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The glucagon-like peptide 1 receptor agonist liraglutide attenuates the reinforcing properties of alcohol in rodents.

Journal article
Authors Daniel Vallöf
Paola Maccioni
Giancarlo Colombo
Minja Mandrapa
Julia Winsa Jörnulf
Emil Egecioglu
Jörgen Engel
Elisabeth Jerlhag
Published in Addiction Biology
Volume 21
Issue 2
Pages 422–437
ISSN 1355-6215
Publication year 2016
Published at Institute of Neuroscience and Physiology, Department of Pharmacology
Pages 422–437
Language en
Keywords Addictive behaviours;dependence;reward
Subject categories Pharmacology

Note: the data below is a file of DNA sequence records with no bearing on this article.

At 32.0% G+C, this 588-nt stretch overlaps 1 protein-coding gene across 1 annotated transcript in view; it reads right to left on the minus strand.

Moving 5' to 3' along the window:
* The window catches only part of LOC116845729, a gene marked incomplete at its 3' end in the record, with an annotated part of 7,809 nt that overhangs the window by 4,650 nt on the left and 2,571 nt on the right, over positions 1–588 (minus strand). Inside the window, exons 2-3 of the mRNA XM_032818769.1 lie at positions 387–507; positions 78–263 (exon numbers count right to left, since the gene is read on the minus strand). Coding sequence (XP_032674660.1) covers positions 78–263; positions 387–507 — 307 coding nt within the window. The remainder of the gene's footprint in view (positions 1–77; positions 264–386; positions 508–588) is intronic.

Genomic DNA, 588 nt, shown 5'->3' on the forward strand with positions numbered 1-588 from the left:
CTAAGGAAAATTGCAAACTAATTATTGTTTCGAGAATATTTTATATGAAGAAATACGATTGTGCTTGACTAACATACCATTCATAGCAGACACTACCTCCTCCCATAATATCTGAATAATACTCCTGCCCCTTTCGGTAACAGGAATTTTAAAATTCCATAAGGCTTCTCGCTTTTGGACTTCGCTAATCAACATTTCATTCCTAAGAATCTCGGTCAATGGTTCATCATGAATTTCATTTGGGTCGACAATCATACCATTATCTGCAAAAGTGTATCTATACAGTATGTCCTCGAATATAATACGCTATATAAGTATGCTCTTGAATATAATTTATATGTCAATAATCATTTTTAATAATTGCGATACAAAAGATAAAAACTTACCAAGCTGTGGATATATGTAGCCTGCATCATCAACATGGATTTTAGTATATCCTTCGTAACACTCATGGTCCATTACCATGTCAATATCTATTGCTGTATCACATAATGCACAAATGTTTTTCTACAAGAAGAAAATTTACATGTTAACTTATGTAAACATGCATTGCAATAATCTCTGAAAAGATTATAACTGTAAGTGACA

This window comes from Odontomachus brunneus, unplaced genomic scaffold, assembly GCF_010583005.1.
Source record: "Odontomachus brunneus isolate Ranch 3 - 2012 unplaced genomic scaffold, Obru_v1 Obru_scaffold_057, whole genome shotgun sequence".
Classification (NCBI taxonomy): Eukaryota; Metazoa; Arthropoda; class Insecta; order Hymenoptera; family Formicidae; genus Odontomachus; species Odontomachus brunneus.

The incretin hormone, glucagon-like peptide 1 (GLP-1), regulates gastric emptying, glucose-dependent stimulation of insulin secretion and glucagon release, and GLP-1 analogs are therefore approved for treatment of type II diabetes. GLP-1 receptors are expressed in reward-related areas such as the ventral tegmental area and nucleus accumbens, and GLP-1 was recently shown to regulate several alcohol-mediated behaviors as well as amphetamine-induced, cocaine-induced and nicotine-induced reward. The present series of experiments were undertaken to investigate the effect of the GLP-1 receptor agonist, liraglutide, on several alcohol-related behaviors in rats that model different aspects of alcohol use disorder in humans. Acute liraglutide treatment suppressed the well-documented effects of alcohol on the mesolimbic dopamine system, namely alcohol-induced accumbal dopamine release and conditioned place preference in mice. In addition, acute administration of liraglutide prevented the alcohol deprivation effect and reduced alcohol intake in outbred rats, while repeated treatment of liraglutide decreased alcohol intake in outbred rats as well as reduced operant self-administration of alcohol in selectively bred Sardinian alcohol-preferring rats. Collectively, these data suggest that GLP-1 receptor agonists could be tested for treatment of alcohol dependence in humans.

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